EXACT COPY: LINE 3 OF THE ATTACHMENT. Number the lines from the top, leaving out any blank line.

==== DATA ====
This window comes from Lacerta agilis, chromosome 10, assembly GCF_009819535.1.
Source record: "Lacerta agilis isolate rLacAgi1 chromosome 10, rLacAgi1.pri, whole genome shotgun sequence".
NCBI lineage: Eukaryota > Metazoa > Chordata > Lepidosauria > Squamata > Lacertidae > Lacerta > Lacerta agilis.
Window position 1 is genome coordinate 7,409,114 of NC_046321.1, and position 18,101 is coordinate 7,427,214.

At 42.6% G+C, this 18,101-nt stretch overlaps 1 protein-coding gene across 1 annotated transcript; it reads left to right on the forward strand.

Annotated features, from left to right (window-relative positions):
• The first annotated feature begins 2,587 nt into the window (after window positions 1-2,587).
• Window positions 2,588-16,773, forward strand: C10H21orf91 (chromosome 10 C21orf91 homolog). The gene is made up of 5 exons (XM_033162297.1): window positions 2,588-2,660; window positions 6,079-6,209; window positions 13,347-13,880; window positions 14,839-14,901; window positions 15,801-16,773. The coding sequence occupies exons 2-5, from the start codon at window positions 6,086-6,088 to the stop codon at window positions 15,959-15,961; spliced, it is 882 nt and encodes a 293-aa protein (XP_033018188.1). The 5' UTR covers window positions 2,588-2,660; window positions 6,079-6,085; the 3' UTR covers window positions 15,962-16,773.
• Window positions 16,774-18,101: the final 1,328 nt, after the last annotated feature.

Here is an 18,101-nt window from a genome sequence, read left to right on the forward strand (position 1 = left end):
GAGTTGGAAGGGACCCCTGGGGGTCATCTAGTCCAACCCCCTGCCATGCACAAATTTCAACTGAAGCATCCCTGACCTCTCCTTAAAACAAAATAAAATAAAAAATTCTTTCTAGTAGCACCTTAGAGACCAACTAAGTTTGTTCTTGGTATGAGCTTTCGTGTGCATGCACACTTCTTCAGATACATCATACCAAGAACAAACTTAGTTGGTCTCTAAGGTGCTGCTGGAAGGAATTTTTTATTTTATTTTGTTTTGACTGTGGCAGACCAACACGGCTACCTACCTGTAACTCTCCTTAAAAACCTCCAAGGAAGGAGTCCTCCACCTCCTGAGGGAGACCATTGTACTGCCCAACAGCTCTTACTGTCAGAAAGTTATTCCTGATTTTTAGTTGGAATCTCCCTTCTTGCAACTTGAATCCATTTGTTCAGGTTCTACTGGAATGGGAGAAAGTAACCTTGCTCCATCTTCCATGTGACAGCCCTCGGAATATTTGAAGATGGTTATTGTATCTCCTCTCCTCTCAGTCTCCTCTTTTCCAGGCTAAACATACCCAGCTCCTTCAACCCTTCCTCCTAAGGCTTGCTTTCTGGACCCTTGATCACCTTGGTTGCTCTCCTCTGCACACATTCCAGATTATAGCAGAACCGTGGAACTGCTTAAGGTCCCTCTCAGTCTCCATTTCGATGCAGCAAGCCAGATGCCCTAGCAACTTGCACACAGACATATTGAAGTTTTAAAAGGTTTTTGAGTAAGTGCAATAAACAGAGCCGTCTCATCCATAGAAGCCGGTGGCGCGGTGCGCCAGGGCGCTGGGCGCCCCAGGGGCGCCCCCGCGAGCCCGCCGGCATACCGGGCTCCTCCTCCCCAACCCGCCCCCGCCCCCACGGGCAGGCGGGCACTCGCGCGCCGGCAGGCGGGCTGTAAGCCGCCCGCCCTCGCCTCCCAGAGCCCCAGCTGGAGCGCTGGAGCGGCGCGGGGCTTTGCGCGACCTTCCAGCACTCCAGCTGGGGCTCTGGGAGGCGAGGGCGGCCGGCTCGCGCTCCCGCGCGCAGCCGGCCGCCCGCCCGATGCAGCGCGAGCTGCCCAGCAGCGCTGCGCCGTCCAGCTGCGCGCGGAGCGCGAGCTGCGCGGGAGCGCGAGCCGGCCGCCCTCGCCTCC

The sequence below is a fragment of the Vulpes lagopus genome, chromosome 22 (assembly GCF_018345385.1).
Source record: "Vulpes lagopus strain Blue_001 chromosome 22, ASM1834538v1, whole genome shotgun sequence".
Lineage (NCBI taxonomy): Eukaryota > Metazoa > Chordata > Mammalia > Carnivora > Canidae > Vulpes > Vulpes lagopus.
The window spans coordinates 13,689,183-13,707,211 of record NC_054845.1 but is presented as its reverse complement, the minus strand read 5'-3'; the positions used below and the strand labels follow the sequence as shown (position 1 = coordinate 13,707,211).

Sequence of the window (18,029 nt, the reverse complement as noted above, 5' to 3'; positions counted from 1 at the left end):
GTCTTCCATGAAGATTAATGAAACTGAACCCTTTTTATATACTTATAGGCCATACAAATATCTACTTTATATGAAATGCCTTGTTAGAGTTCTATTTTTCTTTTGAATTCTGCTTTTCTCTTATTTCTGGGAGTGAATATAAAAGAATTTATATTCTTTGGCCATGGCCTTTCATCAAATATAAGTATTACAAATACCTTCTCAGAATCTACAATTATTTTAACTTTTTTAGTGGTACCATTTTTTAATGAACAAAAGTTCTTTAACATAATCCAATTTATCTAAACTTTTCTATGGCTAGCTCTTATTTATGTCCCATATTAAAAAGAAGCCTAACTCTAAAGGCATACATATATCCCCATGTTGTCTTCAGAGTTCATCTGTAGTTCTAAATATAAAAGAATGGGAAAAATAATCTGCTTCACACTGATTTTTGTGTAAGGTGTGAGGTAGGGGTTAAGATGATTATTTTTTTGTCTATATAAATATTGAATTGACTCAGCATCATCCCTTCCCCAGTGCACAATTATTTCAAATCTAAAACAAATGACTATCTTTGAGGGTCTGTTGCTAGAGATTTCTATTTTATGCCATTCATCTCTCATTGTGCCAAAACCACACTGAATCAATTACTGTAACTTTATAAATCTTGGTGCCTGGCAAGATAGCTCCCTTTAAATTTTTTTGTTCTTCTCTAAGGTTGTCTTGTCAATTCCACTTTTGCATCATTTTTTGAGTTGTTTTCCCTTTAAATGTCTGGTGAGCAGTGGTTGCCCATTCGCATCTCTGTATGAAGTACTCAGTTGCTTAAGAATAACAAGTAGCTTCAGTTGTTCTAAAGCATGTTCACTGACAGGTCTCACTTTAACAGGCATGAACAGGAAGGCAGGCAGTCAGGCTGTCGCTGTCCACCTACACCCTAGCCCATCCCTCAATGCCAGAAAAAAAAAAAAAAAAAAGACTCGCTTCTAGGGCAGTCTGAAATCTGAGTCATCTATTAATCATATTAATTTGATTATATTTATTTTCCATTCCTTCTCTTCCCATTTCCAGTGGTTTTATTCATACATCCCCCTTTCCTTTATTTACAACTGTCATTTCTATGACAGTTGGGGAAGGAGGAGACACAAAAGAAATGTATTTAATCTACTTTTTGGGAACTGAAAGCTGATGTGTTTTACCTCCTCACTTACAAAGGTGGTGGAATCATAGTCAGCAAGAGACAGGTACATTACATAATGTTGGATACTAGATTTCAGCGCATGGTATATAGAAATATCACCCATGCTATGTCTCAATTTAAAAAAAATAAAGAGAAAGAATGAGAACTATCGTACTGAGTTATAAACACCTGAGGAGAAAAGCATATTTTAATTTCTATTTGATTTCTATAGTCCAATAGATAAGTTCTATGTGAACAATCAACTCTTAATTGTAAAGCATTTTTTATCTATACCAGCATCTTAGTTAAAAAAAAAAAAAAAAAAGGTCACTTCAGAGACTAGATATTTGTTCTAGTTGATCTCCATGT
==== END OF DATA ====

NCBI lineage: Eukaryota > Metazoa > Chordata > Lepidosauria > Squamata > Lacertidae > Lacerta > Lacerta agilis.